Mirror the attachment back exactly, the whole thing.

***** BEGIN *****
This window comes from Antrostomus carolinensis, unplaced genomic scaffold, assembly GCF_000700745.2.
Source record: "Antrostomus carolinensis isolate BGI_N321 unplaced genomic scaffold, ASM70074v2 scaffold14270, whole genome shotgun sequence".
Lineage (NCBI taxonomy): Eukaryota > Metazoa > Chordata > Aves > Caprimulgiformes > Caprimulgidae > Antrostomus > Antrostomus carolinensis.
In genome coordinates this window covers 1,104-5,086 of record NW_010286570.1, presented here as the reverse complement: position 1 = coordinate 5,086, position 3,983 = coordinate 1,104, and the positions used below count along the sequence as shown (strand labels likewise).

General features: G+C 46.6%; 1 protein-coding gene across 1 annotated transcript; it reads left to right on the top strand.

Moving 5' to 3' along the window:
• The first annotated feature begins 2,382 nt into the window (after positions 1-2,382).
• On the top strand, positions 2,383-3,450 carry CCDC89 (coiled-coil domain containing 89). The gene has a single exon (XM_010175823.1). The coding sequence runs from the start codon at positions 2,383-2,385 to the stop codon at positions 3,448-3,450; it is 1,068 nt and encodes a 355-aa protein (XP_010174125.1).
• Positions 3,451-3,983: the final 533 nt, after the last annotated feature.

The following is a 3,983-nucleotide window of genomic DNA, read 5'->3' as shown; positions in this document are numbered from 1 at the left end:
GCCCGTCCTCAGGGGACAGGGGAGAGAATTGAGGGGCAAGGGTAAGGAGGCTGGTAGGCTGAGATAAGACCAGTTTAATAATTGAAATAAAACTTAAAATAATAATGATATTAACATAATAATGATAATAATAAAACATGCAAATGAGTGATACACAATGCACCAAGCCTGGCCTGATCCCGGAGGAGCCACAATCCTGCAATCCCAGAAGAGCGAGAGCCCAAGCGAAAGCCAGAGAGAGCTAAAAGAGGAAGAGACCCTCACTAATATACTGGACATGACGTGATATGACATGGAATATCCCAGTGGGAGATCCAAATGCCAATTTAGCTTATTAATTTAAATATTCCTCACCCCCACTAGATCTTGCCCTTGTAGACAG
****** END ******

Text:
This window comes from Antrostomus carolinensis, unplaced genomic scaffold, assembly GCF_000700745.2.
Source record: "Antrostomus carolinensis isolate BGI_N321 unplaced genomic scaffold, ASM70074v2 scaffold14270, whole genome shotgun sequence".
Lineage (NCBI taxonomy): Eukaryota > Metazoa > Chordata > Aves > Caprimulgiformes > Caprimulgidae > Antrostomus > Antrostomus carolinensis.
In genome coordinates this window covers 1,104-5,086 of record NW_010286570.1, presented here as the reverse complement: position 1 = coordinate 5,086, position 3,983 = coordinate 1,104, and the positions used below count along the sequence as shown (strand labels likewise).

General features: G+C 46.6%; 1 protein-coding gene across 1 annotated transcript; it reads left to right on the top strand.

Moving 5' to 3' along the window:
• The first annotated feature begins 2,382 nt into the window (after positions 1-2,382).
• On the top strand, positions 2,383-3,450 carry CCDC89 (coiled-coil domain containing 89). The gene has a single exon (XM_010175823.1). The coding sequence runs from the start codon at positions 2,383-2,385 to the stop codon at positions 3,448-3,450; it is 1,068 nt and encodes a 355-aa protein (XP_010174125.1).
• Positions 3,451-3,983: the final 533 nt, after the last annotated feature.

The following is a 3,983-nucleotide window of genomic DNA, read 5'->3' as shown; positions in this document are numbered from 1 at the left end:
GCCCGTCCTCAGGGGACAGGGGAGAGAATTGAGGGGCAAGGGTAAGGAGGCTGGTAGGCTGAGATAAGACCAGTTTAATAATTGAAATAAAACTTAAAATAATAATGATATTAACATAATAATGATAATAATAAAACATGCAAATGAGTGATACACAATGCACCAAGCCTGGCCTGATCCCGGAGGAGCCACAATCCTGCAATCCCAGAAGAGCGAGAGCCCAAGCGAAAGCCAGAGAGAGCTAAAAGAGGAAGAGACCCTCACTAATATACTGGACATGACGTGATATGACATGGAATATCCCAGTGGGAGATCCAAATGCCAATTTAGCTTATTAATTTAAATATTCCTCACCCCCACTAGATCTTGCCCTTGTAGACAG